Farm Catch Up

Catching up with the week’s farm news

Local Alfalfa Die Off

The weather this spring has caused significant damage to the hay crop around here. I’ve been seeing large areas of stunted and even bare ground in a lot of the hayfields here in this county and in Manitowoc county when driving around. But you know it’s really bad when it makes the AP news. According to one report Manitowoc County has lost 10,000 acres of alfalfa, well over half of it’s hay crop due to the weather. From what I’ve seen around here I wouldn’t be surprised if we were almost that bad in this county. The main culprit was February daytime temps climbing into the mid 60s, then plunging down to the low 20s at night.

Addendum: After writing the above new info has been coming out that indicate the losses are as high as 80% here in Calumet County and in neighboring Manitowoc Cty. When you add everything up; increased labor costs, poor milk prices, and now a severe hay shortage, it doesn’t look good for the dairy industry around here, alas.

Manure, Manure everywhere and not a drop to drink

Kewaunee County is trying desperately to find a fix for it’s well contamination problem. Dumping massive amounts of manure from CAFOs (mega-farms) has polluted almost half of the wells in the county. The geology of the county is such that contaminants quickly flush through the soil, through the cracked bedrock, and into the groundwater in the area.

The county is proposing a new ordinance that could change how the farms are allowed to spread manure. Right now they can dump manure only in the spring and fall.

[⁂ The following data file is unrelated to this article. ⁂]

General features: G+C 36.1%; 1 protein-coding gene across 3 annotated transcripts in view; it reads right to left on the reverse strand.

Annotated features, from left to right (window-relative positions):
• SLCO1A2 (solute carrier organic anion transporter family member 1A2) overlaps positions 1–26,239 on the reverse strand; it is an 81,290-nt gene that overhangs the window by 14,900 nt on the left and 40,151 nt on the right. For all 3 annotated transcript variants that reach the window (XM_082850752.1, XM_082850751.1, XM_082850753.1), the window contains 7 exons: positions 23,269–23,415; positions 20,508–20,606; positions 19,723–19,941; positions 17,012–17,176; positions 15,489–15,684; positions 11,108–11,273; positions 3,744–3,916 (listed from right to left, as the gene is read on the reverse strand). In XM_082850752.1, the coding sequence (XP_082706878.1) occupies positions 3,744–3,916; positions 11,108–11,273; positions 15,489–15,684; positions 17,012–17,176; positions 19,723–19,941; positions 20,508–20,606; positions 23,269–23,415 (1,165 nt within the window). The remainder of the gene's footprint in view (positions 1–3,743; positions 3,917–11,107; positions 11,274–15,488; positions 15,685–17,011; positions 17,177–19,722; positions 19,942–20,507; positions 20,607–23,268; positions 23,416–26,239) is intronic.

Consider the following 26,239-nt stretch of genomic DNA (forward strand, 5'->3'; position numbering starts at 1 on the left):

Some have been using high-pressure irrigation systems to spread manure, basically something similar to giant lawn sprinklers. There has been a huge stink about this. Literally, because this stuff doesn’t exactly smell all that appealing. There are also health concerns about the practice because the locals are afraid the vaporized cow poo could also be causing pathogens to get into the air as well.

The county is thinking of changing regulations. The new rules would forbid using high pressure irrigation type spraying of manure, but allow low pressure spraying, under the canopy of plants. It would also allow spreading manure over a 6 month period of time rather than restricting it to just spring and fall.

Will this do any good? Well, maybe??? If farms can spread out the application of manure over six months rather than having to dump all of it in just a few weeks, it might help.

In the long run though, no. It won’t. The problem is too much manure in one area.

When you have grazing cattle on pasture, the situation is entirely different. When a cow drops a pile on grass, it doesn’t just sink into the ground. It sits there on the surface. Insects lay eggs in it, insect larvae burrow through it. Birds and small mammals dig through it to eat the larvae, scattering the manure over a wider area. It naturally rots and decays and it gradually gets absorbed by the soil to be taken up by plants. It takes many days to go through this process, and almost none of the material ends up in the ground water.

But the process CAFOs use? The manure from thousands of cows is dumped into pits, liquified, churned up, allowed to bubble and ferment and cook for months, and then all of that muck is dumped on fields, at one time, tens of thousands of gallons of it dumped in just a day or two… It isn’t surprising we have problems. What’s surprising is that the situation isn’t far, far worse.

US Regains Beef Export to China

In 2003 China banned the import of US beef because of a case of BSE. It didn’t import US beef even after the ban was lifted a year ago. But a new trade deal may change that. In exchange for being allowed to ship cooked chicken to the US, China is going to allow the import of US beef, apparently starting in July.

China has seen a large increase in the consumption of beef in the last decade or so, but most of it’s beef imports have been coming from South America and Australia.